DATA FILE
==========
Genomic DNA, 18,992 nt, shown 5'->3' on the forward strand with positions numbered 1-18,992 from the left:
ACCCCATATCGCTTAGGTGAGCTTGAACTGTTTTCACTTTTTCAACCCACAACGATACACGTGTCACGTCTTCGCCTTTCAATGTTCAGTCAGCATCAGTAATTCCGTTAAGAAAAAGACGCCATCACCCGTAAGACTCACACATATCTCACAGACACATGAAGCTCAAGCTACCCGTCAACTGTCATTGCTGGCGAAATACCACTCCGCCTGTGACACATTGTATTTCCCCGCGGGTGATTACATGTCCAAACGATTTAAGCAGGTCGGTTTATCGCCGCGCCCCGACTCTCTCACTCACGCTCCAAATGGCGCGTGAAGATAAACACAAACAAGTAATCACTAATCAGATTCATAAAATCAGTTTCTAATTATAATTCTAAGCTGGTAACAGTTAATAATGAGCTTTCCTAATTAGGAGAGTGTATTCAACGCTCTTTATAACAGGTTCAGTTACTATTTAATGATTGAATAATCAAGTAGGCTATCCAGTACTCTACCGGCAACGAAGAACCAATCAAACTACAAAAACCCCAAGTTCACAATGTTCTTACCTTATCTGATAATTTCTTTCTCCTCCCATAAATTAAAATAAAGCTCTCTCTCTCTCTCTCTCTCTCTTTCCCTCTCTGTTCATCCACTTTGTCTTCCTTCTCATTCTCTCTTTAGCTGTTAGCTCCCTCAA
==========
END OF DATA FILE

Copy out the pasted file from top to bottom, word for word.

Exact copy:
Genomic DNA, 18,992 nt, shown 5'->3' on the forward strand with positions numbered 1-18,992 from the left:
ACCCCATATCGCTTAGGTGAGCTTGAACTGTTTTCACTTTTTCAACCCACAACGATACACGTGTCACGTCTTCGCCTTTCAATGTTCAGTCAGCATCAGTAATTCCGTTAAGAAAAAGACGCCATCACCCGTAAGACTCACACATATCTCACAGACACATGAAGCTCAAGCTACCCGTCAACTGTCATTGCTGGCGAAATACCACTCCGCCTGTGACACATTGTATTTCCCCGCGGGTGATTACATGTCCAAACGATTTAAGCAGGTCGGTTTATCGCCGCGCCCCGACTCTCTCACTCACGCTCCAAATGGCGCGTGAAGATAAACACAAACAAGTAATCACTAATCAGATTCATAAAATCAGTTTCTAATTATAATTCTAAGCTGGTAACAGTTAATAATGAGCTTTCCTAATTAGGAGAGTGTATTCAACGCTCTTTATAACAGGTTCAGTTACTATTTAATGATTGAATAATCAAGTAGGCTATCCAGTACTCTACCGGCAACGAAGAACCAATCAAACTACAAAAACCCCAAGTTCACAATGTTCTTACCTTATCTGATAATTTCTTTCTCCTCCCATAAATTAAAATAAAGCTCTCTCTCTCTCTCTCTCTCTCTTTCCCTCTCTGTTCATCCACTTTGTCTTCCTTCTCATTCTCTCTTTAGCTGTTAGCTCCCTCAA